Wignacourt Museum
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Wignacourt Museum
Wignacourt Museum
Wignacourt Museum coat of arms.jpg
The coat of arms of Alof de Wignacourt is used as the museum's logo
Wignacourt museum.jpeg
View of the Wignacourt Museum
Established24 June 1981 (1981-06-24)
LocationRabat, Malta
Coordinates35°52?53.9?N 14°23?55.9?E / 35.881639°N 14.398861°E / 35.881639; 14.398861
FounderJohn Azzopardi
CuratorJohn Azzopardi

The Wignacourt Museum is a museum in Rabat, Malta. It is housed in an 18th-century Baroque building which housed the Chaplains of the Order of St. John, and it is named after Grand Master Alof de Wignacourt, who ruled over the Maltese Islands between 1601 and 1622.

The museum is linked to St. Paul's Grotto, where Paul the Apostle is believed to have stayed while he was shipwrecked in Malta, as well as a number of hypogea and World War II-era air raid shelters. Its collections mainly focus on art and religious artifacts.


The museum is linked to St. Paul's Grotto

St. Paul's Grotto is a grotto in which Paul the Apostle is believed to have stayed in while he was shipwrecked in Malta, and it is located beneath the Collegiate church of St. Paul. The grotto had become a popular pilgrimage site by the early 17th century, and in 1610 it was entrusted to the Spanish hermit Juan Benegas de Cordoba. In 1617, control of the grotto was passed to the Order of St. John, and Grand Master Alof de Wignacourt raised the status of the grotto and the church above it to a collegiate church in 1619. He also established the Wignacourt College in order to manage the church and the grotto.[1]

The building which now houses the Wignacourt Museum was built in 1749 to house this collegiate. It is constructed in the Baroque style, and it contains three levels. The underground level is linked to St. Paul's Grotto, and it also contains a number of Punic, Roman and Early Christian hypogea which are interconnected with a complex of World War II-era air raid shelters. The building includes a garden and a small chapel, which was originally used for private worship by the chaplains.[2]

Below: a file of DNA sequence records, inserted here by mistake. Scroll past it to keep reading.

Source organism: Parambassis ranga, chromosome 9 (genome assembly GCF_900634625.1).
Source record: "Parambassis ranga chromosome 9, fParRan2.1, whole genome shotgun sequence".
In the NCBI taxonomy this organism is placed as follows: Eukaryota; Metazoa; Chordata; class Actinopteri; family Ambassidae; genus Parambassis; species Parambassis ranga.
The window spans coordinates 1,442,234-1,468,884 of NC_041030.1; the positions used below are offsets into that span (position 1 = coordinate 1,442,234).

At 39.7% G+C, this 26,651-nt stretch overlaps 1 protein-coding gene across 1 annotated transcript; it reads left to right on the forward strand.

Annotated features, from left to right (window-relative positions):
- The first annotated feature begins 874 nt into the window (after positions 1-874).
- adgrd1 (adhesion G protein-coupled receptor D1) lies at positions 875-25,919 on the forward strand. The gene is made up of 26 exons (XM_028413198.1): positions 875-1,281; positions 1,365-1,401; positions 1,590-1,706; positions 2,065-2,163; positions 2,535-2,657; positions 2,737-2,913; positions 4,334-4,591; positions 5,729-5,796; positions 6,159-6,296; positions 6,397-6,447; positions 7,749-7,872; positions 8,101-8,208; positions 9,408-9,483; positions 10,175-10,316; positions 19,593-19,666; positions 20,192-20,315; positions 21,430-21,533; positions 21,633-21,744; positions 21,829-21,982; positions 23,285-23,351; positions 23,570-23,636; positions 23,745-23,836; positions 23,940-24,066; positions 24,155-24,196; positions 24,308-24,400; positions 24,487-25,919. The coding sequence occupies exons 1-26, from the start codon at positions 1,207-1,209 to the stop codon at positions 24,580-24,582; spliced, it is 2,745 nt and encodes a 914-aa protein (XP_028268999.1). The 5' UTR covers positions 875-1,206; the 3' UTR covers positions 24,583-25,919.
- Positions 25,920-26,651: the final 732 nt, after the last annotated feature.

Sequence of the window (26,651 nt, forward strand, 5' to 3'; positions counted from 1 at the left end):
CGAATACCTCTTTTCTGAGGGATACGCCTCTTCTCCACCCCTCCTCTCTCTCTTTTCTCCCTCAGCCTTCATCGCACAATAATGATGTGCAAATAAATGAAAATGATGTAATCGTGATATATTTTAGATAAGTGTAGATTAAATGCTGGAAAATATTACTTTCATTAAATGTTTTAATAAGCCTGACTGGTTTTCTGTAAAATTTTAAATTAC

Following the French occupation of Malta in 1798, the college remained in use by the church, but it was administered by the government. In World War II and the subsequent years, the building was used as a school, an infirmary and as a parish and social centre.[1][3]

In 1961, the government returned the college to the church, and it became administered by the parish of Rabat. On 24 June 1981, the building was opened as a museum, containing exhibits from the college itself, the Church of St. Paul and a number of affiliated churches, as well as other artifacts donated by private individuals. The core of the museum's art gallery is based on the collection of notary Francesco Catania.[1]

The building which houses the museum is scheduled as a Grade 1 national monument by the Malta Environment and Planning Authority.[4]


An art gallery is found on the museum's main floor, and it contains paintings by a number of artists including Mattia Preti, Antoine de Favray and Francesco Zahra. The collections also include several sculptures, an altar which was used to celebrate Mass on Hospitaller galleys, antique silverware, relics, pottery, coins, maps, rare books and prints.[2]


Interior and exterior

See also


  1. ^ a b c "Wignacourt Museum". Rabat Local Council. Archived from the original on 7 May 2012.
  2. ^ a b "About the museum". Wignacourt Museum. Archived from the original on 12 October 2015.
  3. ^ Tabone-Vassallo, M. (2003). L-Infirmerija fil-muzew Wignacourt fil-gwerra, bejn is-snin 1940 u 1941, Festi Taghna 2003, p.13,15.
  4. ^ "Wignacourt Museum". malta.com. Archived from the original on 9 January 2016.

  This article uses material from the Wikipedia page available here. It is released under the Creative Commons Attribution-Share-Alike License 3.0.



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